Getting back to our code above, you can see that I basically copy the metadata into the fields in the Apex code. Some things are to be noticed, though:

At line 9, I have to specify the object’s name before the name of the action I want the rule to do (updating a field is an action, right?). I have to do this because the WorkflowFieldUpdate does not hold anything that it can relate to besides a object in the organization. You’ll notice that I create it before the rule itself (see line 36), and that the rule also have the object name before the rule name, and so does the TimeTrigger.

After creating my action, I’m off to create the rule. For this, I check my XML file. Notice that the WorkflowRule ‘object’ has two fields to reference other things, that are interesting to us: actions and workflowTimeTriggers.

Those two have to be created before the rule, and referenced to it after. So I create the ActionReference first (line 18), then the TimeTrigger (line 21) and finally I create my rule (at line 26) referencing those two in the respective fields.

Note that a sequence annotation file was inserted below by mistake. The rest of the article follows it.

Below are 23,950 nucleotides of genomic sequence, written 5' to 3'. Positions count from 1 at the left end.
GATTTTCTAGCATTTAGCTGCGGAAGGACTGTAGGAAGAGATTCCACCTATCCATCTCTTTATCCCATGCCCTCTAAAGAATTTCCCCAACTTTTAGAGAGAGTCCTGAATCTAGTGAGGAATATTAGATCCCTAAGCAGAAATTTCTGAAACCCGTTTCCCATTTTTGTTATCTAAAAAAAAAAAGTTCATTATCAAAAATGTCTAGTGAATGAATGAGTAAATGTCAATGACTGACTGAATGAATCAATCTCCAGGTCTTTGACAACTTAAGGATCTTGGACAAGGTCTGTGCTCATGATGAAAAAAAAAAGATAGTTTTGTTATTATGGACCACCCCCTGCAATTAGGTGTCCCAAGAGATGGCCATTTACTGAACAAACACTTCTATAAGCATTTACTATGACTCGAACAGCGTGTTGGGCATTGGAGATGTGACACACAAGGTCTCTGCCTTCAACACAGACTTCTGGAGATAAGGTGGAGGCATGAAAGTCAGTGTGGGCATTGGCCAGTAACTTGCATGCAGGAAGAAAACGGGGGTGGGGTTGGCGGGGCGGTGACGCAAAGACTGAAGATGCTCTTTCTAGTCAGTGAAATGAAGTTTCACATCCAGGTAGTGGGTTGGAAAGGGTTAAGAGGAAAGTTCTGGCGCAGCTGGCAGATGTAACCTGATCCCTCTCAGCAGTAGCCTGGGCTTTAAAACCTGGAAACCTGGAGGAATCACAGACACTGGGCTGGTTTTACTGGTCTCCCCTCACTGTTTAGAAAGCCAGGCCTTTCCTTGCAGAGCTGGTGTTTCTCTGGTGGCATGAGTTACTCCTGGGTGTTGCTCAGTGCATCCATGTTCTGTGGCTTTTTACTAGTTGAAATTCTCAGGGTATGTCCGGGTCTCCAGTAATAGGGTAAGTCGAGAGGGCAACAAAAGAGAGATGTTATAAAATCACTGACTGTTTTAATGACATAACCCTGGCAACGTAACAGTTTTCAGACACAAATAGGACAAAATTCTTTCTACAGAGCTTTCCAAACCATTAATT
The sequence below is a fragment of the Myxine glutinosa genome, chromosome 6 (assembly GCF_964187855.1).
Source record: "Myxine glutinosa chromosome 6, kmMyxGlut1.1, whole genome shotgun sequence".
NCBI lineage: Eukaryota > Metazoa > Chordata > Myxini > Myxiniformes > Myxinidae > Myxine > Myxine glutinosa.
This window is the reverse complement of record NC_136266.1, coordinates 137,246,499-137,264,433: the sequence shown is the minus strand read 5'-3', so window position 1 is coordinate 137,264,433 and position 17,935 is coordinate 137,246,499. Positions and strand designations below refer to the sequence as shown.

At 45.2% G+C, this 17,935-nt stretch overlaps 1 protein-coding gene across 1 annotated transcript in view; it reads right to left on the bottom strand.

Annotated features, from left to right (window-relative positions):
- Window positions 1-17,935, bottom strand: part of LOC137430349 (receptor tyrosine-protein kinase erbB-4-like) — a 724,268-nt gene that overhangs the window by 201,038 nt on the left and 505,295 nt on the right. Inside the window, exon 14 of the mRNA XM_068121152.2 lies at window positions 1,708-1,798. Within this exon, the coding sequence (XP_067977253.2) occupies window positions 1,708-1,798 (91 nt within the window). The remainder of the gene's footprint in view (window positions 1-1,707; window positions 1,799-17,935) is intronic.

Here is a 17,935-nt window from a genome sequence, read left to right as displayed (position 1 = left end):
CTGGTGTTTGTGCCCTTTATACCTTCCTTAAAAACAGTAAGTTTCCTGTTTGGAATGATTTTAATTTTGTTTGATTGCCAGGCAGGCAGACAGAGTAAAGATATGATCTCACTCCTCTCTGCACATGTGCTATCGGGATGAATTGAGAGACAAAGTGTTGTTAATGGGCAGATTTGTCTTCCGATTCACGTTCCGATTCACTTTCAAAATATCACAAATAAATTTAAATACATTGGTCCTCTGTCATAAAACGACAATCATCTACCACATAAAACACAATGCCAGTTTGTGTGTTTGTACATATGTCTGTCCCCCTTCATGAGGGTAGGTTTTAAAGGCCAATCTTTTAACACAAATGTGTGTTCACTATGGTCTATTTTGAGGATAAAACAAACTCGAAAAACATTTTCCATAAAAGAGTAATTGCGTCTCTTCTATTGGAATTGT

I haven’t tested this, but since the actions and workflowTimeTriggers properties are lists, I assume you can have multiple actions to a rule, and multiple timeTriggers too.

When I have everything set, I send the metadata to the createMetadata function, that actually does the whole connection and conversion to request Salesforce to create my things in the organization.

If everything goes right, you will have your workflows created after running this code!

You can even delete it afterwards using the deleteMetadata function, which is even simpler. You just pass the name of the metadata and a list of names of objects that have this type). So, for my example, it would be something like this:

theMetadataService.deleteMetadata('WorkflowFieldUpdate', new List<String>{'Permission__c.Active_Permission'})

Be warned though: if you are working in an environment with managed packages, you will have to add the namespace before both names, like:

theMetadataService.deleteMetadata('WorkflowFieldUpdate', new List<String>{'myPkgNamespace__Permission__c.myPkgNamespace__Active_Permission'})

If you don’t do that, Salesforce won’t recognize your metadata, and tell you “hey, I didn’t find anything with this name in here!”.
 

Leave a Reply

Fill in your details below or click an icon to log in:

WordPress.com Logo

You are commenting using your WordPress.com account. Log Out /  Change )

Google photo

You are commenting using your Google account. Log Out /  Change )

Twitter picture

You are commenting using your Twitter account. Log Out /  Change )

Facebook photo

You are commenting using your Facebook account. Log Out /  Change )

Connecting to %s